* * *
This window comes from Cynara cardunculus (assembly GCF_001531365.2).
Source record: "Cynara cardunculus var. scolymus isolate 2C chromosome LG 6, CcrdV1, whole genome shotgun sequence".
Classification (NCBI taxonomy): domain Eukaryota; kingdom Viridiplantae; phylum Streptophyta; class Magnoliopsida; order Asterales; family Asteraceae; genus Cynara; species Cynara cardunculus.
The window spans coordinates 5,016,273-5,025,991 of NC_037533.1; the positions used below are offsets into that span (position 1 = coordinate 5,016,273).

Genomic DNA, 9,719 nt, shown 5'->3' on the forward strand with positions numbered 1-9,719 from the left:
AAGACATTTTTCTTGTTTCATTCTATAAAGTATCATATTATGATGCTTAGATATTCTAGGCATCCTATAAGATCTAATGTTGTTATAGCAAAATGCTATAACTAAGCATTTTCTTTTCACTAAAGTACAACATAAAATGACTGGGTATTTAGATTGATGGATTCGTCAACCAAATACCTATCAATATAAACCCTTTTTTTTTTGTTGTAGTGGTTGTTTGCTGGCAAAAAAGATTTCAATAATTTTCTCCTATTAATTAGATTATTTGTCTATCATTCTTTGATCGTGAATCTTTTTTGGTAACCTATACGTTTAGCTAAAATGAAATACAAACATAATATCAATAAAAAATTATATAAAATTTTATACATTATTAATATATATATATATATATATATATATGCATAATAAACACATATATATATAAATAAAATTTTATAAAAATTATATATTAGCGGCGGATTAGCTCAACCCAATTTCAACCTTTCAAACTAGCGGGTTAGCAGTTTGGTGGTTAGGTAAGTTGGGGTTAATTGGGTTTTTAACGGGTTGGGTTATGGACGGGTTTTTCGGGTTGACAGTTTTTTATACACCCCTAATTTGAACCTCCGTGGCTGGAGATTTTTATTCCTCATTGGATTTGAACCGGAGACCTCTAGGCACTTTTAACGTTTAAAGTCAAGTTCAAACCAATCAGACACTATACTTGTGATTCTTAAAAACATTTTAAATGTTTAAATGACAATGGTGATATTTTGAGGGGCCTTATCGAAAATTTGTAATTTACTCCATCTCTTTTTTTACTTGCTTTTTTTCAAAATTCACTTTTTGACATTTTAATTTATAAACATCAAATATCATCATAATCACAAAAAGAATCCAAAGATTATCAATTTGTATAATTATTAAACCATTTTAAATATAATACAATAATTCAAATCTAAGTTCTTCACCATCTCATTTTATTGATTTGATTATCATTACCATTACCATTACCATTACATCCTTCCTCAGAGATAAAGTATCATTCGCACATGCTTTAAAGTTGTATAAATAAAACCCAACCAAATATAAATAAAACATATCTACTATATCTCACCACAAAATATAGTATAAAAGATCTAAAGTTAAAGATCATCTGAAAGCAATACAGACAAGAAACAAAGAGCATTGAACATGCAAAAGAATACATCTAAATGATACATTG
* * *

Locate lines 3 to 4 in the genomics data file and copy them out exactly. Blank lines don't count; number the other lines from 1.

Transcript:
Classification (NCBI taxonomy): domain Eukaryota; kingdom Viridiplantae; phylum Streptophyta; class Magnoliopsida; order Asterales; family Asteraceae; genus Cynara; species Cynara cardunculus.
The window spans coordinates 5,016,273-5,025,991 of NC_037533.1; the positions used below are offsets into that span (position 1 = coordinate 5,016,273).